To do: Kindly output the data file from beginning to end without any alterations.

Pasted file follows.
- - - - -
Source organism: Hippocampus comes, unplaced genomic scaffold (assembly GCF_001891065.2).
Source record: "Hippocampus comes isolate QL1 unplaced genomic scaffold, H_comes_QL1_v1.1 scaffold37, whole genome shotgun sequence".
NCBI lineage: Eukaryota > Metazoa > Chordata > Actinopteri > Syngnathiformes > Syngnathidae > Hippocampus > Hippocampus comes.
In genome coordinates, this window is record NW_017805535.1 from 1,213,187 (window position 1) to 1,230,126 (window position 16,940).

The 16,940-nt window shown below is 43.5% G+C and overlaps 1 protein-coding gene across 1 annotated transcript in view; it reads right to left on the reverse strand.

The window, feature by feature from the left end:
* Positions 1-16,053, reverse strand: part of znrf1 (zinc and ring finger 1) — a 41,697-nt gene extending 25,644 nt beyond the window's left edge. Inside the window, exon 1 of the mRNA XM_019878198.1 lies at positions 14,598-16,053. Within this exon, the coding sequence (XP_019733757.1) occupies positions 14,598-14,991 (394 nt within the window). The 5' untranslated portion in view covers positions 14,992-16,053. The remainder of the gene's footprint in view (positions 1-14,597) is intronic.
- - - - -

Source organism: Hippocampus comes, unplaced genomic scaffold (assembly GCF_001891065.2).
Source record: "Hippocampus comes isolate QL1 unplaced genomic scaffold, H_comes_QL1_v1.1 scaffold37, whole genome shotgun sequence".
NCBI lineage: Eukaryota > Metazoa > Chordata > Actinopteri > Syngnathiformes > Syngnathidae > Hippocampus > Hippocampus comes.
In genome coordinates, this window is record NW_017805535.1 from 1,213,187 (window position 1) to 1,230,126 (window position 16,940).

The 16,940-nt window shown below is 43.5% G+C and overlaps 1 protein-coding gene across 1 annotated transcript in view; it reads right to left on the reverse strand.

The window, feature by feature from the left end:
* Positions 1-16,053, reverse strand: part of znrf1 (zinc and ring finger 1) — a 41,697-nt gene extending 25,644 nt beyond the window's left edge. Inside the window, exon 1 of the mRNA XM_019878198.1 lies at positions 14,598-16,053. Within this exon, the coding sequence (XP_019733757.1) occupies positions 14,598-14,991 (394 nt within the window). The 5' untranslated portion in view covers positions 14,992-16,053. The remainder of the gene's footprint in view (positions 1-14,597) is intronic.